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Pastorale 1943

Wim Verstappen, 1978

About the Dutch during German occupation in World War II. Based on the novel by one of Holland's foremost authors, Simon Vestdijk, who also wrote Het Verboden Bacchanaal. A real super duper production. Thousands of extras, craving food and drink! Old cars that actually ran! Nazi banners in Amsterdam! Weapons and the strange types that get licensed to handle them! Took us six weeks or so to grind it out.

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There was one shot in the B/W press-set that wasn't made by me. Rightly or wrongly, producer Frans Rasker decided I had missed out badly there and just had to buy it from a press photographer, if only to teach me a little lesson. It was a photograph of people hauled away by the Germans, the farm where they lived burning in the background. But then, upon seeing the film footage of that, the laboratory director wondered out loud: "What would it actually cost to really burn that farm down?" - so I still can't feel awfully guilty. (I had the same feeling myself when I saw Moscow burning in King Vidor's War and Peace, anyway.)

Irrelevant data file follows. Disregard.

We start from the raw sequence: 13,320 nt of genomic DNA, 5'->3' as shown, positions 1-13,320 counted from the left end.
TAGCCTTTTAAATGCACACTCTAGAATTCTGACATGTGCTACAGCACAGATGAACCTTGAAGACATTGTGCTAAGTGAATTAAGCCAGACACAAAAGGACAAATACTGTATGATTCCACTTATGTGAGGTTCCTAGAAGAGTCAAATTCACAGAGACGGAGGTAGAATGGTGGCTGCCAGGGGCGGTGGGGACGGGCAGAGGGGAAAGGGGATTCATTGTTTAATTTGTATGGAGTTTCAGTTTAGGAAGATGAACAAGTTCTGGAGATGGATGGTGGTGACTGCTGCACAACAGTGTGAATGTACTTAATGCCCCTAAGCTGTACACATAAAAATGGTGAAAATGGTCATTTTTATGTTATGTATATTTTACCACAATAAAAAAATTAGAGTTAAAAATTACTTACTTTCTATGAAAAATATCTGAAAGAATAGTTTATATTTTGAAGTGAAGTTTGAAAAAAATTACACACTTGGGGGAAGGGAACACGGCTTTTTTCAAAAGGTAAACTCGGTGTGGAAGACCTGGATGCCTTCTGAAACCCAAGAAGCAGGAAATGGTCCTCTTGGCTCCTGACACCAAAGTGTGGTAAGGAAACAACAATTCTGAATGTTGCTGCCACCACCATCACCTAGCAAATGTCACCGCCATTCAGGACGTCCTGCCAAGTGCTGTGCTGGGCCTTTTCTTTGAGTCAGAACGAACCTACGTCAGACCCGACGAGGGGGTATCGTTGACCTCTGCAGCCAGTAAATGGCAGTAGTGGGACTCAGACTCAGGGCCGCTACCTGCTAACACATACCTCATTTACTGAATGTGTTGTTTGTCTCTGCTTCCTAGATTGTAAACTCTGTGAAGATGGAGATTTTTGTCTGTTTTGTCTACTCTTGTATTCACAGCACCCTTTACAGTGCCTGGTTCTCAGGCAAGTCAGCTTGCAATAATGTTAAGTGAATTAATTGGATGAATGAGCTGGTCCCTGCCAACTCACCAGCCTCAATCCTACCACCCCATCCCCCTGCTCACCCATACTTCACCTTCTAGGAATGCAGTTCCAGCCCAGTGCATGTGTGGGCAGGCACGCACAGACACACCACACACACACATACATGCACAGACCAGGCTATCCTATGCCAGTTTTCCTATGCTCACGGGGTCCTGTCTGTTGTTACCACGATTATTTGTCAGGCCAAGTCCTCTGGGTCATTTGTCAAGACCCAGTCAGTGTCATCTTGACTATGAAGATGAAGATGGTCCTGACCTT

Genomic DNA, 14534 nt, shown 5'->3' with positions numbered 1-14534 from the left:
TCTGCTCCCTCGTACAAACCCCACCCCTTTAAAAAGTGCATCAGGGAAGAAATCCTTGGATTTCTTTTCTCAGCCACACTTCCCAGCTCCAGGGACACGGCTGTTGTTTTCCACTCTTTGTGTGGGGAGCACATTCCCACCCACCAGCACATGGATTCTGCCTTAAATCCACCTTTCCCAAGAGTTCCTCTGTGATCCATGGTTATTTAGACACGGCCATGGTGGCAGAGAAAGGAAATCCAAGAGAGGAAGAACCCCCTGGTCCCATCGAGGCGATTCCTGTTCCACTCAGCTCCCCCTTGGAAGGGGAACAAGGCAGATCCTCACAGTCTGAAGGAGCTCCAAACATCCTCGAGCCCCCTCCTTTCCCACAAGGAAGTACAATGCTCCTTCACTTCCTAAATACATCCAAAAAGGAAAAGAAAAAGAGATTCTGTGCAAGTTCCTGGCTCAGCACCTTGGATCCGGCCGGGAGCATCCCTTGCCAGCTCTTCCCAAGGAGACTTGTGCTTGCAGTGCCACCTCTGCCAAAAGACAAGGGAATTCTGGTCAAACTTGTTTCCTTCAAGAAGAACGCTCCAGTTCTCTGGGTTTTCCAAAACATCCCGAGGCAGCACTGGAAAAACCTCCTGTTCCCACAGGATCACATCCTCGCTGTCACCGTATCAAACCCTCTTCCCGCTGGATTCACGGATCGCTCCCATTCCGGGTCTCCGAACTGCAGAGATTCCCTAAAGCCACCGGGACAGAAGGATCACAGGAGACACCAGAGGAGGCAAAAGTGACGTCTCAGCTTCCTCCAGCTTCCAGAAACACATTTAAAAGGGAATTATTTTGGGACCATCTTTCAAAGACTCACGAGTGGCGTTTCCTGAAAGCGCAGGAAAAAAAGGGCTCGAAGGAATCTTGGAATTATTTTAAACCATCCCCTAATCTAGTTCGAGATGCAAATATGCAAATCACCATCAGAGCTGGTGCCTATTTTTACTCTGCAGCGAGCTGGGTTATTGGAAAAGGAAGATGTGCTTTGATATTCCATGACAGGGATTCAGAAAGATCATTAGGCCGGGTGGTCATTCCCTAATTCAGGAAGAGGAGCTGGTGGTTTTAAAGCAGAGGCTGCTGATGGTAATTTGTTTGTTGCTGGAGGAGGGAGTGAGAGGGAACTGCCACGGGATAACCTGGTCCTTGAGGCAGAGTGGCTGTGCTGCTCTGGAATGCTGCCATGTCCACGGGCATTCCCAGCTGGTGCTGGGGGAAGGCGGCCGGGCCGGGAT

The obligatory crew shot. Bunch of gypsies. Circus artists. Cor is represented by reflective styrofoam.
You can (well, maybe) find me in the mirror brother Marcel (loader/clapper) is holding (my shadow points straight to it).

There was so little light, most of these were made on 6x9 cm, at 1/4-1/8 second, full open - which means f3.5, with a 105mm lens.
I schlepped a tripod around all the time.

One of those lovely nights of exterior shooting:
Bugs in the HMI-strobe lights.


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